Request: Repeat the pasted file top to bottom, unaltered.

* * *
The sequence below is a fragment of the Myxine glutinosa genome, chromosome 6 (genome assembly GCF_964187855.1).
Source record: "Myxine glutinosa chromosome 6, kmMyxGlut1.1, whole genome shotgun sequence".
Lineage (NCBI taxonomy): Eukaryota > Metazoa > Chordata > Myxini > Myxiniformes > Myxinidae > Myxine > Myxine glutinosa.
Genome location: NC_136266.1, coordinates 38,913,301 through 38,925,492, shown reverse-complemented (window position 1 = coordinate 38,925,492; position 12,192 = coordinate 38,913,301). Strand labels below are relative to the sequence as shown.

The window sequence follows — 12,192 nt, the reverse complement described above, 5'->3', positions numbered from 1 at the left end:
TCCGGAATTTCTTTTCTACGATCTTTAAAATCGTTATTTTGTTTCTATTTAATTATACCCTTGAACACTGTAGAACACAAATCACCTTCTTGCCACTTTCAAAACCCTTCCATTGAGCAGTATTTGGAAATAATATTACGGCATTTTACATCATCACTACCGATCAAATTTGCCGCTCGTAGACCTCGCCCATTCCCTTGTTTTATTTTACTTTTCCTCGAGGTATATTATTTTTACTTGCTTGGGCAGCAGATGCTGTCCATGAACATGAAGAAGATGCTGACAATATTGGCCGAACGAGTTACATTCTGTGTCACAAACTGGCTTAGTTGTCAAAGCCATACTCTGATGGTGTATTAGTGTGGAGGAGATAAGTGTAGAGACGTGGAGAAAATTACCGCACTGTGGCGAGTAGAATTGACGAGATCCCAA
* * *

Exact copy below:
The sequence below is a fragment of the Myxine glutinosa genome, chromosome 6 (genome assembly GCF_964187855.1).
Source record: "Myxine glutinosa chromosome 6, kmMyxGlut1.1, whole genome shotgun sequence".
Lineage (NCBI taxonomy): Eukaryota > Metazoa > Chordata > Myxini > Myxiniformes > Myxinidae > Myxine > Myxine glutinosa.
Genome location: NC_136266.1, coordinates 38,913,301 through 38,925,492, shown reverse-complemented (window position 1 = coordinate 38,925,492; position 12,192 = coordinate 38,913,301). Strand labels below are relative to the sequence as shown.

The window sequence follows — 12,192 nt, the reverse complement described above, 5'->3', positions numbered from 1 at the left end:
TCCGGAATTTCTTTTCTACGATCTTTAAAATCGTTATTTTGTTTCTATTTAATTATACCCTTGAACACTGTAGAACACAAATCACCTTCTTGCCACTTTCAAAACCCTTCCATTGAGCAGTATTTGGAAATAATATTACGGCATTTTACATCATCACTACCGATCAAATTTGCCGCTCGTAGACCTCGCCCATTCCCTTGTTTTATTTTACTTTTCCTCGAGGTATATTATTTTTACTTGCTTGGGCAGCAGATGCTGTCCATGAACATGAAGAAGATGCTGACAATATTGGCCGAACGAGTTACATTCTGTGTCACAAACTGGCTTAGTTGTCAAAGCCATACTCTGATGGTGTATTAGTGTGGAGGAGATAAGTGTAGAGACGTGGAGAAAATTACCGCACTGTGGCGAGTAGAATTGACGAGATCCCAA